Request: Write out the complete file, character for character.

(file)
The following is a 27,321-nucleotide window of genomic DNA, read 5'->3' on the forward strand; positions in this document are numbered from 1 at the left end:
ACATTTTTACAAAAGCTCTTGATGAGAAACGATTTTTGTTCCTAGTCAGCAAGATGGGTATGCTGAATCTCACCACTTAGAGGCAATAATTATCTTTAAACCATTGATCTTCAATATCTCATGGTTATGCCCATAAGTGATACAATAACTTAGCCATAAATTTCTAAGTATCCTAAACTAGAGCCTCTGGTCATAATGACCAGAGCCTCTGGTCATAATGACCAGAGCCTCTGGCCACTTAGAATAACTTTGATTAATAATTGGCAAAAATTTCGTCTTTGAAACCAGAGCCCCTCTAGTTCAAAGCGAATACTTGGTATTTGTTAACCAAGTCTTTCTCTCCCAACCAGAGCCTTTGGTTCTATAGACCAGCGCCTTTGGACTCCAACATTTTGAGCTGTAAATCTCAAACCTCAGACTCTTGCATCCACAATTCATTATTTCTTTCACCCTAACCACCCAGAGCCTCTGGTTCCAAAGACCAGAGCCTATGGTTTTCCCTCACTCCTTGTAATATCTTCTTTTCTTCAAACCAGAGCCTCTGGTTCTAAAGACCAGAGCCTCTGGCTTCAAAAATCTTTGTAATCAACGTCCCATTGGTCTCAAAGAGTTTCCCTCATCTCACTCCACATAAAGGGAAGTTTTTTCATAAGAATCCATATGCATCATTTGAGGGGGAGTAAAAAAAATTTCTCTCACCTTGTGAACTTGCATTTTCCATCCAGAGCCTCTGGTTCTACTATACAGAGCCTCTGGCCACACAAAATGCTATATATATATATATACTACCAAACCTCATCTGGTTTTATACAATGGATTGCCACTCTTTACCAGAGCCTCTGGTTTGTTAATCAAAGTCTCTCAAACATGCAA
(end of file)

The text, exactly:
The following is a 27,321-nucleotide window of genomic DNA, read 5'->3' on the forward strand; positions in this document are numbered from 1 at the left end:
ACATTTTTACAAAAGCTCTTGATGAGAAACGATTTTTGTTCCTAGTCAGCAAGATGGGTATGCTGAATCTCACCACTTAGAGGCAATAATTATCTTTAAACCATTGATCTTCAATATCTCATGGTTATGCCCATAAGTGATACAATAACTTAGCCATAAATTTCTAAGTATCCTAAACTAGAGCCTCTGGTCATAATGACCAGAGCCTCTGGTCATAATGACCAGAGCCTCTGGCCACTTAGAATAACTTTGATTAATAATTGGCAAAAATTTCGTCTTTGAAACCAGAGCCCCTCTAGTTCAAAGCGAATACTTGGTATTTGTTAACCAAGTCTTTCTCTCCCAACCAGAGCCTTTGGTTCTATAGACCAGCGCCTTTGGACTCCAACATTTTGAGCTGTAAATCTCAAACCTCAGACTCTTGCATCCACAATTCATTATTTCTTTCACCCTAACCACCCAGAGCCTCTGGTTCCAAAGACCAGAGCCTATGGTTTTCCCTCACTCCTTGTAATATCTTCTTTTCTTCAAACCAGAGCCTCTGGTTCTAAAGACCAGAGCCTCTGGCTTCAAAAATCTTTGTAATCAACGTCCCATTGGTCTCAAAGAGTTTCCCTCATCTCACTCCACATAAAGGGAAGTTTTTTCATAAGAATCCATATGCATCATTTGAGGGGGAGTAAAAAAAATTTCTCTCACCTTGTGAACTTGCATTTTCCATCCAGAGCCTCTGGTTCTACTATACAGAGCCTCTGGCCACACAAAATGCTATATATATATATATACTACCAAACCTCATCTGGTTTTATACAATGGATTGCCACTCTTTACCAGAGCCTCTGGTTTGTTAATCAAAGTCTCTCAAACATGCAA